Ask if there is a ‘platform’ they use to manage your funds. If the answer is yes, find out what percentage that platform manager takes. There are often 3 levels of fees – the finance advisor, the managed funds and the platform. Between them they could be taking 3% or more of your total funds annually. Let’s say you made $30K on $300K of your money after fees. You made 10% for the year which is very good. If you paid 3% fees on your $300K you paid out $9K to your advisor, the platform and the managed funds. They have made 30% of what you made! In this scenario they would have made over $90K over 10 years – money YOU did not get to use.

    Ask them what they know about tax effective tax vehicles for different assets you might want to purchase. If they don’t know tax structures you need another advisor.

    Ask them about the best way to manage your Super including setting up a SMSF. Make sure you ask all the questions above and more.

    These are just some ideas to help you survive – remember – it’s your money and NO-ONE else and I mean NO-ONE, will look after your money for you – except YOU.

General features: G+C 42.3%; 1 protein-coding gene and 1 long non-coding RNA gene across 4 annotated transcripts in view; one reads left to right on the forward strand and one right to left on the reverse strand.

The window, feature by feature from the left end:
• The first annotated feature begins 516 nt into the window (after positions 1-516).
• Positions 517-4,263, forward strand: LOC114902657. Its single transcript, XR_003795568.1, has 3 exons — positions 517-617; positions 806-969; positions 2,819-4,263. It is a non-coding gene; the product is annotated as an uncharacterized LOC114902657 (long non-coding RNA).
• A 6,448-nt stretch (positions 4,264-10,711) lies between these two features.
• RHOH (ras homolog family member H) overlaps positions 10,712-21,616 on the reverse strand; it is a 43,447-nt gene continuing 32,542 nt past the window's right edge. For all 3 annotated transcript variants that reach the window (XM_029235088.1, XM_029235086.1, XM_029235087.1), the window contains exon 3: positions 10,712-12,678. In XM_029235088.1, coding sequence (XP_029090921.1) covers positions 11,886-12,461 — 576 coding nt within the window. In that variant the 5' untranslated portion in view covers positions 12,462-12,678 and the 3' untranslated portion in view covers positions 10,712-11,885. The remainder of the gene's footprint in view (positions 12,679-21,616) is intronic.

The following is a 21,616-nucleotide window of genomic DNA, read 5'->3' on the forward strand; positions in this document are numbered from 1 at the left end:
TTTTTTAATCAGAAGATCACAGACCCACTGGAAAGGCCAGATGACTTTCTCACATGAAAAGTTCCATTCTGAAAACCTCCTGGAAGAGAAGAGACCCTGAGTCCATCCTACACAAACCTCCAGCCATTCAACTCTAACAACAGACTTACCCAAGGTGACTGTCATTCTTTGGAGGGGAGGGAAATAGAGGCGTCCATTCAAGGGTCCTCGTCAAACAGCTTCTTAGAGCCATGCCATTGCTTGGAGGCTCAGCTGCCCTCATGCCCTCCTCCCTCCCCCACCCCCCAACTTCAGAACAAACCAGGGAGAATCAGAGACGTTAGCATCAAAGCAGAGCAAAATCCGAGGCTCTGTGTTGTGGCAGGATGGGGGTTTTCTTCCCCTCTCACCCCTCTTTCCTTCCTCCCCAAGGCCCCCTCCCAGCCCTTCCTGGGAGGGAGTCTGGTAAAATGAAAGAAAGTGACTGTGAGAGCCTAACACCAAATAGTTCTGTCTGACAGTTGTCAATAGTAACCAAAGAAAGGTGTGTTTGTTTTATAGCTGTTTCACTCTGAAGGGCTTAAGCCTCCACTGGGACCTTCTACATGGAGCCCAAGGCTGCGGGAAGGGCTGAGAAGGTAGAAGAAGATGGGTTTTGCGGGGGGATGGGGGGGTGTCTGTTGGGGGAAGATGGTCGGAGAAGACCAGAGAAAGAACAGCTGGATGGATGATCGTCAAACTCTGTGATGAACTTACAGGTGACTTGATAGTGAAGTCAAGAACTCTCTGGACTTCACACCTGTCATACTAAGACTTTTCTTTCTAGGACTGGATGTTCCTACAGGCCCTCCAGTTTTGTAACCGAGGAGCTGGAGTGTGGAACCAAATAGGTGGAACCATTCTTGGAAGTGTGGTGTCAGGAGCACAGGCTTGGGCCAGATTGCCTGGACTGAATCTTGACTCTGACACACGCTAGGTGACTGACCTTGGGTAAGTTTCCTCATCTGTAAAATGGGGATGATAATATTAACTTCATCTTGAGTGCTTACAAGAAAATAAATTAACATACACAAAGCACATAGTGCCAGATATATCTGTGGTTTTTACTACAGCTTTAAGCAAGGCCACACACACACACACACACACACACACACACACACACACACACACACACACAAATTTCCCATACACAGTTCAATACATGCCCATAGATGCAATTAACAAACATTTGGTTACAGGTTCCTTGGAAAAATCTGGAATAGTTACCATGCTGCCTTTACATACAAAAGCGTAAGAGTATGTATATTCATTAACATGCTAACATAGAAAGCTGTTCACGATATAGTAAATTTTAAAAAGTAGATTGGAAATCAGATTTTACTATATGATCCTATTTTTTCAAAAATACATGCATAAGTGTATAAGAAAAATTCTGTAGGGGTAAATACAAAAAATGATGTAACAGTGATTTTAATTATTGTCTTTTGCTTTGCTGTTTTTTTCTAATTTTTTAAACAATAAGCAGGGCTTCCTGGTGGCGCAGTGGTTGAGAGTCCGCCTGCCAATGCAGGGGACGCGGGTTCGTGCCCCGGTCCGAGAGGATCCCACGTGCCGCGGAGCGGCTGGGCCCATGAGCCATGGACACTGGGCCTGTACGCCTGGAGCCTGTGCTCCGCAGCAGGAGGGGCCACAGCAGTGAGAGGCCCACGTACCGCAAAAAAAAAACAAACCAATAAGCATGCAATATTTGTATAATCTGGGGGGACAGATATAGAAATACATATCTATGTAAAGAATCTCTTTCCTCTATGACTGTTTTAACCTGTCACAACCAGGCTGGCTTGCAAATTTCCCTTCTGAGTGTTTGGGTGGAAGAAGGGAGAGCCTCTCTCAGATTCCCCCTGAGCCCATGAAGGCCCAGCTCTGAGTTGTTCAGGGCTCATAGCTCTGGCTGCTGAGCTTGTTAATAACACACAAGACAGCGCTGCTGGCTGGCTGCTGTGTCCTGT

2. 0

    I’m not sure where to start, even on this website. Whilst my circumstances may be different from a majority I am certain that there are others who would have been through similar.

    I am retiring at the end of the year as I turn 65, my wife is in her late 40s. I have been resident in Asia for many years and my wealth base is practically all in property which I am in the process of liquidating. As soon as they are all cashed in then I’m ready to move back to Australia. I am married and I still have 2 teenagers.

    I will not have staggering funds to bring bank but sufficient. We intend to buy a nut farm Which is both for something to do as well as well as one of our adult sons will be getting nvolved (my finance) I don’t want to use more than about 50% of funds on the farm but what to do with the rest.

    I have been away from Australia for 40years so I really have no idea. I am looking for articles and ideas relevant to expats returning for retirement that have not pre-planned the return. (Planned for the funds just not the location ahead of time). I have no superannuation fund.

    Any pointers either information or directions to relevant articles would be gratefully received.


  3. 0